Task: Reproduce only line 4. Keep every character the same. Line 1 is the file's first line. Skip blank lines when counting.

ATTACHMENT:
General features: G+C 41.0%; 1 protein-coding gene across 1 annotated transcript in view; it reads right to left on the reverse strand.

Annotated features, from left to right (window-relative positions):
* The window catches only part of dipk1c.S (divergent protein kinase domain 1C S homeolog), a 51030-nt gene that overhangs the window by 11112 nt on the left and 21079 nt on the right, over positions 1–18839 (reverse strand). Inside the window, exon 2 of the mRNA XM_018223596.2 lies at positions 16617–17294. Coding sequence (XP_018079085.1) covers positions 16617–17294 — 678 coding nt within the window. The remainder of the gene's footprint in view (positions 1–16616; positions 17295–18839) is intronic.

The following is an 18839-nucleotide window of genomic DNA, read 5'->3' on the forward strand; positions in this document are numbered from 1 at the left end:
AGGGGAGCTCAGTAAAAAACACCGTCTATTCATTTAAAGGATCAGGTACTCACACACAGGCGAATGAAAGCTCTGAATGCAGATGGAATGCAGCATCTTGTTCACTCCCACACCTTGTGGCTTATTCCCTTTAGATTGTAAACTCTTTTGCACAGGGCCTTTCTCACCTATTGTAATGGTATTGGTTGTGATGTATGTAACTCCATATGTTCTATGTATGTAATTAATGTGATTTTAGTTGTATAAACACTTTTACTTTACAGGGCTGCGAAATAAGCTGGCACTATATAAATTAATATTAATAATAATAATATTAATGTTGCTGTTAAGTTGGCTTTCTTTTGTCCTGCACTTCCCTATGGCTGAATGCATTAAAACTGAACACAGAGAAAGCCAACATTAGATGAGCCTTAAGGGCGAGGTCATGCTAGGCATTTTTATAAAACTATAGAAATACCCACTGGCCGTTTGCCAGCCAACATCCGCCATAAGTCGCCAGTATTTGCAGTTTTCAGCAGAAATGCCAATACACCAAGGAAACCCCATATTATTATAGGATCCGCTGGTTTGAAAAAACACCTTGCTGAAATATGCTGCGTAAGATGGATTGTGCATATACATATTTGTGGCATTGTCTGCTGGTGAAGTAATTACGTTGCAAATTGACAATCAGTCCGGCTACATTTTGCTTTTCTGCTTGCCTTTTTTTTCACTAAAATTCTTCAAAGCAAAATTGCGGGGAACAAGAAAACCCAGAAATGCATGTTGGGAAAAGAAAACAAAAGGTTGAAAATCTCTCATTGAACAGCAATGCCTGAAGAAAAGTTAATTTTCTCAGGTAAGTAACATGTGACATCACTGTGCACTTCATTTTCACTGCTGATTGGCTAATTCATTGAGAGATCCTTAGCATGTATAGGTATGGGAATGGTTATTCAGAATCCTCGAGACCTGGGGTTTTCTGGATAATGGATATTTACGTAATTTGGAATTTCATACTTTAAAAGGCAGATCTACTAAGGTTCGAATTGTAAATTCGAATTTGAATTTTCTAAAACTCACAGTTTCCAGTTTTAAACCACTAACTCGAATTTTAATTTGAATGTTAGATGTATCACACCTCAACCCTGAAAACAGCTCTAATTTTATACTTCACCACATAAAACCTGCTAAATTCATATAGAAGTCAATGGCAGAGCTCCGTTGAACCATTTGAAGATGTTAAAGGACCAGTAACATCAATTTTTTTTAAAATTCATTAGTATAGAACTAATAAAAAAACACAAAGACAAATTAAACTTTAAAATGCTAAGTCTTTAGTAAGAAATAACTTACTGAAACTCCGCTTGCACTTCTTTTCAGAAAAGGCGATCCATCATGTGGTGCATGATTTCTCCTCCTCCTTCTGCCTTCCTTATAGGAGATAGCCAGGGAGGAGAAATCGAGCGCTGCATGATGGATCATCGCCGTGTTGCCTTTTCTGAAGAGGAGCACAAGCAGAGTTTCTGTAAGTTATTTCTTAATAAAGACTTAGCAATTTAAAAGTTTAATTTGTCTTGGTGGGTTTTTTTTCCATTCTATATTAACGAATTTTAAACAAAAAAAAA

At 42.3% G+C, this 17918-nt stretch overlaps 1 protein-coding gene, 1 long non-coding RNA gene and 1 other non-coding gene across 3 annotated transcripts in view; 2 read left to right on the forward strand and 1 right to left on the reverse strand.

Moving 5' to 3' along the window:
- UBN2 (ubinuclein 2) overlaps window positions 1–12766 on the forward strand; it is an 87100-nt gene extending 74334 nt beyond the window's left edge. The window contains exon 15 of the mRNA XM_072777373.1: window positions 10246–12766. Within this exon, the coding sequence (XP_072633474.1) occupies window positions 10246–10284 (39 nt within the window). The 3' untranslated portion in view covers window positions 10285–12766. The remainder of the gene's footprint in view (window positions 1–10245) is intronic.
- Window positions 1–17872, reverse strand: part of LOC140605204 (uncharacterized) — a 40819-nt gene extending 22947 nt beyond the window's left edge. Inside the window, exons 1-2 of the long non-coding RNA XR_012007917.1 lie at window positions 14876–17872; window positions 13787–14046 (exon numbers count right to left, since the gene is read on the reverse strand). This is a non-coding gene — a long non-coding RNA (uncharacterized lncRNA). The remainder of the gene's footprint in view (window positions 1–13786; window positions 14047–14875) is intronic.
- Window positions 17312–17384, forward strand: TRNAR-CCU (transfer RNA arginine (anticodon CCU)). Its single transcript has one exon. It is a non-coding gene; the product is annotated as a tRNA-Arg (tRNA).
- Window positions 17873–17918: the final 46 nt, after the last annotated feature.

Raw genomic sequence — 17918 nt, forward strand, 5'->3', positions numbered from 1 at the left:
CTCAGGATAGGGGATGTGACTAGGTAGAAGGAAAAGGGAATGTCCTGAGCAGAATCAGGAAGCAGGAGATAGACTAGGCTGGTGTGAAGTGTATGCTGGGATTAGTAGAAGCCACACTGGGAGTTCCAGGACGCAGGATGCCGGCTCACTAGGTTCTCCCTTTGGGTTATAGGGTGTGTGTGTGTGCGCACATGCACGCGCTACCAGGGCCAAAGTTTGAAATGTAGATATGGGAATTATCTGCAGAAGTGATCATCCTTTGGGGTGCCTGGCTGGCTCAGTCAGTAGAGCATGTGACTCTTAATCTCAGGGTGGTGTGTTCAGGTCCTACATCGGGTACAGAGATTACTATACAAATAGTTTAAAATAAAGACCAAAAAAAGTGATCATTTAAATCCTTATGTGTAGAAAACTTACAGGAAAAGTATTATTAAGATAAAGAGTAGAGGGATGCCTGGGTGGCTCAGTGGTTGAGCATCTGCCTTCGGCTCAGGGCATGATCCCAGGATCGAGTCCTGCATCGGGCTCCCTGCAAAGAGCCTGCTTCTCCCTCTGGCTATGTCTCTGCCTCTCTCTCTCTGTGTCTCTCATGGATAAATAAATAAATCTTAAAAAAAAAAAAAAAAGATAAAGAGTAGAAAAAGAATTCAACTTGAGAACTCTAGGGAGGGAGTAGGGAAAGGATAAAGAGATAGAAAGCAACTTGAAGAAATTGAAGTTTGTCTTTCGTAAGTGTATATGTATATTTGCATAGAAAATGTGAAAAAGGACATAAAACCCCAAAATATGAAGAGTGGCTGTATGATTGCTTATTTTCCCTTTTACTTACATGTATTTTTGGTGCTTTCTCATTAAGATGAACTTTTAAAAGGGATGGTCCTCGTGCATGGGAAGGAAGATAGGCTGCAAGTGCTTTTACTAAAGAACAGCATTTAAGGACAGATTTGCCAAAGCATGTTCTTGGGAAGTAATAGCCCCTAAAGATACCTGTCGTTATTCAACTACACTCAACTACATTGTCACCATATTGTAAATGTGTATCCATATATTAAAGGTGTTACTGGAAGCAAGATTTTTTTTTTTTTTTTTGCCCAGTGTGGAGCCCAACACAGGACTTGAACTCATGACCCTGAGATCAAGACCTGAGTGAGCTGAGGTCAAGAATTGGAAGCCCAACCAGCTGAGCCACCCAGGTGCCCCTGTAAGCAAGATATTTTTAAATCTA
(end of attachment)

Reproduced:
The following is an 18839-nucleotide window of genomic DNA, read 5'->3' on the forward strand; positions in this document are numbered from 1 at the left end: